JUPITER, Fla. (
) -- The pace of Florida bank failures has picked up during the third quarter, as weaker players are shaken out, and eight of the ten largest banks and thrifts in the state were profitable during the second quarter.
While several of the large Florida banks have been posting strong earnings, the picture remains bleak for many community banks. Economic activity has yet to perk up, although there's always hope, since many of the economic factors leading to a great migration from northern states during the real estate boom -- including the absence of a state income tax, lower property taxes, lower property prices, and a lower cost of living in general -- are still present.
Seacoast Banking Corp.
CEO Dennis Hudson recently said that there were signs that the
Meanwhile, the weakest banks in the state are continuing to be swallowed up by stronger rivals.
According to data provided by SNL Financial, 18 of Florida's 236 banks and thrifts were
per ordinary regulatory guidelines as of June 30 and were included on
, which failed on Sept. 9.
Florida was second only to
, which had 32 institutions included on
second-quarter Bank Watch List.
Florida has seen 11 banks fail so far this year, second only to Georgia with 19 bank closures, but still behind last year's pace, when Florida led all states with 29 bank and thrift failures.
The Watch List is based solely on capital ratios, so we take a different approach on our quarterly coverage of banks in key states, by looking at overall credit quality to identify troubled institutions.
Florida Banks with Weakest Asset Quality
The following list includes all banks in the state with nonperforming assets comprising more than 15% of total assets as of June 30:
Nonperforming assets (NPA) include nonaccrual loans, loans past due 90 days or more and repossessed assets. Government-guaranteed loan balances are excluded. The ratio of net charge-offs to average loans is annualized. The total risk-based capital ratios needs to be at least 8% for most institutions to be considered adequately capitalized by regulators, and 10% for most to be considered well-capitalized.
Most of the undercapitalized banks on the above list are operating under regulatory orders to achieve and maintain total risk-based capital ratios higher than 10%.
The list also includes financial strength ratings provided by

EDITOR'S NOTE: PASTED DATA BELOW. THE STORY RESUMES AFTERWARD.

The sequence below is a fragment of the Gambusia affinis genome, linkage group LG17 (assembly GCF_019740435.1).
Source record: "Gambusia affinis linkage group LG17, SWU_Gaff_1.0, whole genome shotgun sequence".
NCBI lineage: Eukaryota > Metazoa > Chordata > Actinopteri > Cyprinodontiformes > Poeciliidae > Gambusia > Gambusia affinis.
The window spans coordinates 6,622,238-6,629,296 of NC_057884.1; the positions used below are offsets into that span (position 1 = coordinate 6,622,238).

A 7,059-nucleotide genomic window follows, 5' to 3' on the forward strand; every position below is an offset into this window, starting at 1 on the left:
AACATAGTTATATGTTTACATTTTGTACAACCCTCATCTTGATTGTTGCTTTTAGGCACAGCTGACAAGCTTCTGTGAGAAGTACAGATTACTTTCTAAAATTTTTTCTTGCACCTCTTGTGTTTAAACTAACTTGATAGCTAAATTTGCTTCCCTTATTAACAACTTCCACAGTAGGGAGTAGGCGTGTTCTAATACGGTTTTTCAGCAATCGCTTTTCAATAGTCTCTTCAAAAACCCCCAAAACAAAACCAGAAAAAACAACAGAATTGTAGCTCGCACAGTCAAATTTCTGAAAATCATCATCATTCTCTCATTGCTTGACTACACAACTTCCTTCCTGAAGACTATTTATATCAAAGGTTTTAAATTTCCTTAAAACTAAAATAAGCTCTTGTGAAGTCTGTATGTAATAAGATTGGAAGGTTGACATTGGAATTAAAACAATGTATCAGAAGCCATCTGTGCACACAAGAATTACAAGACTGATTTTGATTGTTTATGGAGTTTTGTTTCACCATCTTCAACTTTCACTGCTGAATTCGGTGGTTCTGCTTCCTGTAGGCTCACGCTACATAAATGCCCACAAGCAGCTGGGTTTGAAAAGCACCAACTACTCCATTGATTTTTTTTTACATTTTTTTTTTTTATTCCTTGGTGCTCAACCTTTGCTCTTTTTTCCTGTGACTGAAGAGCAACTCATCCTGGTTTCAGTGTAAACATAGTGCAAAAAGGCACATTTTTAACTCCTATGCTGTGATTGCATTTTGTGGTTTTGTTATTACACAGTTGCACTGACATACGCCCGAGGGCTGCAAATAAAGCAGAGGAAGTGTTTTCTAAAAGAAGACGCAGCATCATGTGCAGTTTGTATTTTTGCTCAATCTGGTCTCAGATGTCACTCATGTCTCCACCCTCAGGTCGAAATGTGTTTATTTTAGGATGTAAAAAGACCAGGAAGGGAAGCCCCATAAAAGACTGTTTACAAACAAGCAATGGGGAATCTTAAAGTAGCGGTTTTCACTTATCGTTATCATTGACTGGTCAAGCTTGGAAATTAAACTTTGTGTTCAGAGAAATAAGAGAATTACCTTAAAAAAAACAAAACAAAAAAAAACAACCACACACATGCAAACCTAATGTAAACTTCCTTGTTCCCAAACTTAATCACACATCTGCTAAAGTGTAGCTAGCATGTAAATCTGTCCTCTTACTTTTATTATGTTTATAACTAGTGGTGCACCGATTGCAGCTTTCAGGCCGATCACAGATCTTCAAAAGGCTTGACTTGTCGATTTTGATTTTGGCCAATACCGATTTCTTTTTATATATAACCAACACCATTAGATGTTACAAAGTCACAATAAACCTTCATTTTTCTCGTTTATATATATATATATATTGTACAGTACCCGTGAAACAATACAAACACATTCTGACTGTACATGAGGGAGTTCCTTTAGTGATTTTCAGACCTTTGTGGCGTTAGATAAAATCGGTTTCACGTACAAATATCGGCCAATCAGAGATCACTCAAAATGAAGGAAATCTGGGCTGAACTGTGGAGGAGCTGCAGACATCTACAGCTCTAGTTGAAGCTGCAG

. Weiss Ratings uses a very conservative ratings model, placing the greatest weight on capital strength, credit quality and earnings stability to assign ratings ranging from A-plus (Excellent) to E-minus (Very Weak).
The largest Florida institution with NPA exceeding 15% as of June 30 was
Vision Bank of Panama City
, which is a subsidiary of
Park National Corp.
of Newark, Ohio. Vision Bank's NPA ratio was 16.58% as of June 30, improving from 23.37% the previous quarter. The bank's total risk-based capital ratio was a very strong 22.347%. The holding company has been profitable for the past 12 quarters, reporting second-quarter earnings to common shareholders of $18.9 million, or $1.22 a share, with an ROA of 1.11%, according to SNL Financial. Park National Corp. owes $100 million in government bailout funds received in December 2008, through the Troubled Assets Relief Program, or TARP.
The Florida bank with the highest concentration in nonperforming assets as of June 30 was
Southern Commerce Bank, NA
of Tampa, with NPA of 30.72%. The bank is operating under a May 2010 consent order with the Office of the Comptroller of the Currency, and as of June 30 was in compliance with the order's higher capital requirements, with a total risk-based capital ratio of 26.85%, while the agreement called for the bank to achieve and maintain a total risk-based capital ratio of 11%.
Florida's Largest Banks
Here are the 10 largest Florida banks, along with key metrics as of March 31:
Out-of-state players dominate deposit gathering in Florida. Based on the most recent deposit market share data provided by the
Federal Deposit Insurance Corp.
Bank of America NA
(the main banking subsidiary of
Bank of America
) was the market share leader with 18.3% of deposits in the Sunshine State as of June 30, 2010.
Wells Fargo Bank NA
(the main subsidiary of
) had a 16.1% deposit market share in Florida, and
) was third, with a 10.1% market share.
The largest bank chartered in Florida is
Northern Trust, NA
, which is a subsidiary of
Northern Trust Corp.
of Chicago. The Florida subsidiary earned $33.4 million during the second quarter, for a return on average assets of 1.04%, improving from earnings of $28.5 million and ROA of 0.91% during the first quarter.